Article first published as “Hypertexting” Teens Need Limits on Technorati.
It seems that most kids have cell phones these days and that most of these phones have the capability to access the Internet. As a matter of fact – 17 million teens have a cell phone. Is this something that is good or bad? Necessary or not?
My two oldest children, who are 14 and 11, both have cell phones with complete access to texting, the Internet, and plain old voice calling. With them in high school and middle school and being involved in various activities in and out of school I feel that they need a way to contact there their dad or me.
Last month my oldest sent near 16,000 text messages which breaks down to about 500 a day. I wasn’t really surprised because she is never without her phone and is always talking (texting) to someone.
According to a new study by the Case Western Reserve School of Medicine this is hypertexting and this is defined as sending more than 120 messages per school day. Based on this study my daughter is a hypertexter.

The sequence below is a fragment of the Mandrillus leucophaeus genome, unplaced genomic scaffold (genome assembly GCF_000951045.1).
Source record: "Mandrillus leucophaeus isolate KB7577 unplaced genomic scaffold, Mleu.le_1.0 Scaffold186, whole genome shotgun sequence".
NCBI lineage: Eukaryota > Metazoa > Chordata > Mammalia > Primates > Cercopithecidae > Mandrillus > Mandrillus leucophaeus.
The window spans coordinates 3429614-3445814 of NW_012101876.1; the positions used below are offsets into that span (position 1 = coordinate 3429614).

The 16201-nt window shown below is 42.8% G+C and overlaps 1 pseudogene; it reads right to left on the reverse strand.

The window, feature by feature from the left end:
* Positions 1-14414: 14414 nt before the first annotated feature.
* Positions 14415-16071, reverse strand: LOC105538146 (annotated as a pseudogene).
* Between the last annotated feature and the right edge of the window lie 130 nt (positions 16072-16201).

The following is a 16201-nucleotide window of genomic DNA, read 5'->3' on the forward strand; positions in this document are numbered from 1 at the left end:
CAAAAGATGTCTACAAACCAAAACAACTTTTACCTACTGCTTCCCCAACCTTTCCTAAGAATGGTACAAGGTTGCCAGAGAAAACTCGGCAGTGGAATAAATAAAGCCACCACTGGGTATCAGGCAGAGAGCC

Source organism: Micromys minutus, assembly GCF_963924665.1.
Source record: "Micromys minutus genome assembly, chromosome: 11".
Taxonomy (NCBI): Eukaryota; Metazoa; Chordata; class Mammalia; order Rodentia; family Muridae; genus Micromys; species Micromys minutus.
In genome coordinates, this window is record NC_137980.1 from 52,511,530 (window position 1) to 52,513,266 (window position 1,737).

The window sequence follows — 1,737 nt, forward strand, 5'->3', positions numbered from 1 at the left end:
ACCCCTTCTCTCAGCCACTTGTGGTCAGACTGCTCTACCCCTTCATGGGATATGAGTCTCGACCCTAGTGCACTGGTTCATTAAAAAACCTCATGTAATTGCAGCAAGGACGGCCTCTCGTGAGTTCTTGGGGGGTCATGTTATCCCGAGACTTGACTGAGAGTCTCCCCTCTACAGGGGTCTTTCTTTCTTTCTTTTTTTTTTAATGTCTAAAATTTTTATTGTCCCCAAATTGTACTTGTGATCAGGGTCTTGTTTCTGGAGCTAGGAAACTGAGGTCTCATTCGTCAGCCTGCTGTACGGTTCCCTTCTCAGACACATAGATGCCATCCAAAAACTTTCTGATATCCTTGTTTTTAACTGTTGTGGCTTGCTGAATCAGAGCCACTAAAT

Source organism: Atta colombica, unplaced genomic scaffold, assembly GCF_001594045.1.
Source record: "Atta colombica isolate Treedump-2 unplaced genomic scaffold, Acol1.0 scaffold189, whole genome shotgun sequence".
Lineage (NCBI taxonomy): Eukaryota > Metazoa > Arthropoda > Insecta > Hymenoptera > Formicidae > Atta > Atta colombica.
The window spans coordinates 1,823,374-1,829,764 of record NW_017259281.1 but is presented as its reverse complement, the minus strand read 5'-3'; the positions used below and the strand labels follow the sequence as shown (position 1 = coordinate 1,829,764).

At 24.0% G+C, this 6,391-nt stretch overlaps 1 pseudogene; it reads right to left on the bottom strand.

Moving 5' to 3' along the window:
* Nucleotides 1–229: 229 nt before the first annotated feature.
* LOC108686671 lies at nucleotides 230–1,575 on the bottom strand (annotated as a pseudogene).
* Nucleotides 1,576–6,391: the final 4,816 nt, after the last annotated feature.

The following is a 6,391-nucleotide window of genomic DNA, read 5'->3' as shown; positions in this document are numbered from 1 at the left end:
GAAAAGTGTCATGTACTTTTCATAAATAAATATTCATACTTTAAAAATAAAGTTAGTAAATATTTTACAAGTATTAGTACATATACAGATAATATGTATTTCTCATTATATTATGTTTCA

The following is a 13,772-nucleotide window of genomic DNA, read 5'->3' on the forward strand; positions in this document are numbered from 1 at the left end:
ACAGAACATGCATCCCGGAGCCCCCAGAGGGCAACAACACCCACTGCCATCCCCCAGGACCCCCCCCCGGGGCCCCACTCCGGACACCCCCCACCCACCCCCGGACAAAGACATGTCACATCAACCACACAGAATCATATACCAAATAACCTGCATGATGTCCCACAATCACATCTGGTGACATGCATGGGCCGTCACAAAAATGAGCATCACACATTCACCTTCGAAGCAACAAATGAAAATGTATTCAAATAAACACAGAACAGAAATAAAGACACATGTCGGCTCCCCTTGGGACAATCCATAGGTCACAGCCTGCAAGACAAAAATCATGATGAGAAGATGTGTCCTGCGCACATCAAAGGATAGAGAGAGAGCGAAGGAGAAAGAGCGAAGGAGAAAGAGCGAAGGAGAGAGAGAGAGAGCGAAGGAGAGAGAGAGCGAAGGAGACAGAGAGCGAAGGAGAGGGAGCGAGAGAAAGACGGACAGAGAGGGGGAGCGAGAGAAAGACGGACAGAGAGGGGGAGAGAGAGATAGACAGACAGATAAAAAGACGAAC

The study goes on to list all of the dangerous effects that are reported from hypertexting. Now, I have read through this list of side effects and I do not believe that I need to worry. This is not to say that these are not simple things to blow off. They are very significant things like sex, drugs, alcohol, and fighting to name a few.
Here is why I am not overly concerned. We have limits for the phones. They cannot use them at dinner and they have to turn them off by 9pm. If I ask to see one of their phones they have to hand it over and I have read various text conversations and then spoken to them about it. There is complete accountability.
I feel that I am an involved parent. I know who my kids are with at all times, where they are going, and what they are supposed to be doing.
I trust them and until they do something to break that trust things will remain the same. That is one of the most important things for a parent to do. Trust your children and keep building the trust and your relationship with them. Talk with them openly about what you expect from them and how and what a cell phone is used for.